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                        The XFIXES Extension
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			    Version 5.0
			 Document Revision 1
			     2010-11-15
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			    Keith Packard
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			  keithp@keithp.com
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1. Introduction

X applications have often needed to work around various shortcomings in the
core X window system.  This extension is designed to provide the minimal
server-side support necessary to eliminate problems caused by these
workarounds.

2. Acknowledgements

This extension is a direct result of requests made by application
developers, in particular,

 +	Owen Taylor for describing the issues raised with the XEMBED
 	mechanisms and SaveSet processing and his initial extension
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	to handle this issue, and for pointer barriers
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 +	Bill Haneman for the design for cursor image tracking.

 +	Havoc Pennington 

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 +	Fredrik Höglund for cursor names

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 +	Deron Johnson for cursor visibility

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3. Basic Premise

Requests in this extension may seem to wander all over the map of X server
capabilities, but they are tied by a simple rule -- resolving issues raised
by application interaction with core protocol mechanisms that cannot be
adequately worked around on the client side of the wire.

4. Extension initialization

The client must negotiate the version of the extension before executing
extension requests.  Behavior of the server is undefined otherwise.

QueryVersion

	client-major-version:		CARD32
	client-minor-version:		CARD32

	->

	major-version:			CARD32
	minor-version:			CARD32

	The client sends the highest supported version to the server and
	the server sends the highest version it supports, but no higher than
	the requested version.  Major versions changes can introduce
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	new requests, minor version changes introduce only adjustments to
	existing requests or backward compatible changes.  It is
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	the clients responsibility to ensure that the server supports
	a version which is compatible with its expectations.

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************* XFIXES VERSION 1 OR BETTER ***********

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5. Save Set processing changes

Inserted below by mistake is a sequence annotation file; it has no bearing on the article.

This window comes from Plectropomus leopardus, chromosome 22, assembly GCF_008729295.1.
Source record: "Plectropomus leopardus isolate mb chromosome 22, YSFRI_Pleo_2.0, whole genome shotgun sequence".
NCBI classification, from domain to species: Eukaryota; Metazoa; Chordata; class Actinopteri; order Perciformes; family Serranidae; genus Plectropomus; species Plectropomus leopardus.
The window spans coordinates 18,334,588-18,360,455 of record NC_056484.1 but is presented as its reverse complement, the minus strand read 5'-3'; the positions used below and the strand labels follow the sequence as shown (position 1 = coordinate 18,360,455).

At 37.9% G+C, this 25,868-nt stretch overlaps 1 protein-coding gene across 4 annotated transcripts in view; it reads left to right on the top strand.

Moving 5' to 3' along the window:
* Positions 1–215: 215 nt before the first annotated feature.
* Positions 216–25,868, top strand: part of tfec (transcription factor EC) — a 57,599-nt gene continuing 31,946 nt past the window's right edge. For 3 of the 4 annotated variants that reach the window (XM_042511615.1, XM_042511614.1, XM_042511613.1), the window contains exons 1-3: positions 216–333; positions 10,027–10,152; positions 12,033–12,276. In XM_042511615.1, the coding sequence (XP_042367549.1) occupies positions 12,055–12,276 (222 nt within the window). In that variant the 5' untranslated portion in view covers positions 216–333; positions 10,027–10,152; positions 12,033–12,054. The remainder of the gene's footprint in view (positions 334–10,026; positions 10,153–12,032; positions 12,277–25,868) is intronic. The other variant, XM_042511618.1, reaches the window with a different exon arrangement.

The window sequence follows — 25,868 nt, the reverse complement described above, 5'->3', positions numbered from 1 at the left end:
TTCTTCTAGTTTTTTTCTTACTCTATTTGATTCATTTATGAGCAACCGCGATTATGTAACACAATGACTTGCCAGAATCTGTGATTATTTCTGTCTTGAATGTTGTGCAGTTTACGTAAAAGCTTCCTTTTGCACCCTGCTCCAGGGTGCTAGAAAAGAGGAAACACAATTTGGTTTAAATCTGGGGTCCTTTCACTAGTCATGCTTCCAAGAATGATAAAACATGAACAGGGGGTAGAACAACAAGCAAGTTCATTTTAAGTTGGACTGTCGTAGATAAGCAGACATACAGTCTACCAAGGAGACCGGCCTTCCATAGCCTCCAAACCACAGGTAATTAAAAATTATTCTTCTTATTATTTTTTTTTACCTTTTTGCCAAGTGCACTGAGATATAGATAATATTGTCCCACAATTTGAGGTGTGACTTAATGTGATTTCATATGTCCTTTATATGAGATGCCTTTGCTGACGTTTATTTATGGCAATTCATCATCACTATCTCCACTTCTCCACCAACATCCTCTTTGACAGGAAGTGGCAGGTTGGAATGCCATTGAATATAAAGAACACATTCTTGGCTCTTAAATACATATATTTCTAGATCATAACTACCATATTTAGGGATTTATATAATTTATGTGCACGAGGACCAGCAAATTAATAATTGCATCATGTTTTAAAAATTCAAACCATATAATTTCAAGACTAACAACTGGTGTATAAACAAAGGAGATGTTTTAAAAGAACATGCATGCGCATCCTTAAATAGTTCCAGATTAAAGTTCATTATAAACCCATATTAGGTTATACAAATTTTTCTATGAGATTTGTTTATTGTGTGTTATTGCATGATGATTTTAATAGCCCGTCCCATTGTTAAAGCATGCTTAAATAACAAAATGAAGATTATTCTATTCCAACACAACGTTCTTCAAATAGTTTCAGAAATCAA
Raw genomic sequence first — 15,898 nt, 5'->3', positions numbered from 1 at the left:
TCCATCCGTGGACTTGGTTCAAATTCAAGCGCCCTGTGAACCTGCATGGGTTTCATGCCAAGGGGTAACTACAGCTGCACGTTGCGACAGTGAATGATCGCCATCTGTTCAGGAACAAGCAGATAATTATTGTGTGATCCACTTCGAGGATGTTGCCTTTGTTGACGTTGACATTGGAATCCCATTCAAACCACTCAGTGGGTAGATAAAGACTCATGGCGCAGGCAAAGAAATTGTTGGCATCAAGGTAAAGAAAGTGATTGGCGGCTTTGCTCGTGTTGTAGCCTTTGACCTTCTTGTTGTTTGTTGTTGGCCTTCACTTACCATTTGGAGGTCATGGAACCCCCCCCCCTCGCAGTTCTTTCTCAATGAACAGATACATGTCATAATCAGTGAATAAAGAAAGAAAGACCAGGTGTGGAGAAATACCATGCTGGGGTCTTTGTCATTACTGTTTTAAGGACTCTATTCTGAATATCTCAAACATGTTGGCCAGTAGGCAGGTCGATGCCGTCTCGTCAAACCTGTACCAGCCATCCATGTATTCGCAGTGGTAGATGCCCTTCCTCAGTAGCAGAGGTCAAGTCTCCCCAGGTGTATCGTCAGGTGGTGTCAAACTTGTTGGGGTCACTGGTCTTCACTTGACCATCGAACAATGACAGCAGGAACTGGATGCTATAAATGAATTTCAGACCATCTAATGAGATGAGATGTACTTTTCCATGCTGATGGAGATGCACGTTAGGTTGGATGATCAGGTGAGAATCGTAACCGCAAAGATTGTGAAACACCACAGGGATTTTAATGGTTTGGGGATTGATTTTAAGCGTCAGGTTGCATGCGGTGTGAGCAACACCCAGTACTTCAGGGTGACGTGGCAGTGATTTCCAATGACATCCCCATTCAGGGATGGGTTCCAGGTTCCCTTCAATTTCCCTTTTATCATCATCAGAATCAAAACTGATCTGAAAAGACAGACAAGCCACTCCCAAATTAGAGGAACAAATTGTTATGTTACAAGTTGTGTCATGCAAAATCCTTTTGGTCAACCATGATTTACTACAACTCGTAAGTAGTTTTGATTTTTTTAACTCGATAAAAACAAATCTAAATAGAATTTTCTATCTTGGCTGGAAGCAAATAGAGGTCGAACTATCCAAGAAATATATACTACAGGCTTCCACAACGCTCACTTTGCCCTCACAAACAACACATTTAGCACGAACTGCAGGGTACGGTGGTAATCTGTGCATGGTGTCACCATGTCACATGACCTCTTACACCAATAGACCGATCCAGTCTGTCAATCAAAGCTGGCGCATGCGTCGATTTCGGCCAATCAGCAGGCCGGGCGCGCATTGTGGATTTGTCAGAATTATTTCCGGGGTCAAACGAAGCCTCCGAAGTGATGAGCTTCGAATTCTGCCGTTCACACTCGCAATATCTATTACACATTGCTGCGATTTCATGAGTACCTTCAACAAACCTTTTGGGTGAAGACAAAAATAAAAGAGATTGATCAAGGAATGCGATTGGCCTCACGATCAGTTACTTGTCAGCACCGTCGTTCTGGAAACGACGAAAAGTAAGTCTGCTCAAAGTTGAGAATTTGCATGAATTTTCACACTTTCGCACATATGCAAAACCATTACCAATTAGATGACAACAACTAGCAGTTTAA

Embedding one application within another provides a way of unifying
disparate documents and views within a single framework.  From the X
protocol perspective, this appears similar to nested window managers; the
embedding application "manages" the embedded windows much as a window
manager does for top-level windows.  To protect the embedded application
from embedding application failure, it is reasonable to use the core SaveSet
mechanism so that embedding application failure causes embedded windows to
be preserved instead of destroyed.

The core save set mechanism defines the target for each save set member
window as the nearest enclosing window not owned by the terminating client.
For embedding applications, this nearest window is usually the window
manager frame.  The problem here is that the window manager will not
generally expect to receive and correctly manage new windows appearing within
that window by the save set mechanism, and will instead destroy the frame
window in response to the client window destruction.  This causes the
embedded window to be destroyed.

An easy fix for this problem is to change the target of the save set member
to a window which won't be affected by the underlying window destruction.
XFIXES chooses the root window as the target.

Having embedded windows suddenly appear at the top level can confuse users,
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so XFIXES also lets the client select whether the window should end up
unmapped after the save set processing instead of unconditionally making
them be mapped.
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5.1 Requests

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ChangeSaveSet

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		window:				Window
		mode:				{ Insert, Delete }
		target:				{ Nearest, Root }
		map:				{ Map, Unmap }
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	ChangeSaveSet is an extension of the core protocol ChangeSaveSet
	request.  As in that request, mode specifies whether the indicated
	window is inserted or deleted from the save-set.  Target specifies
	whether the window is reparented to the nearest non-client window as
	in the core protocol, or reparented to the root window.  Map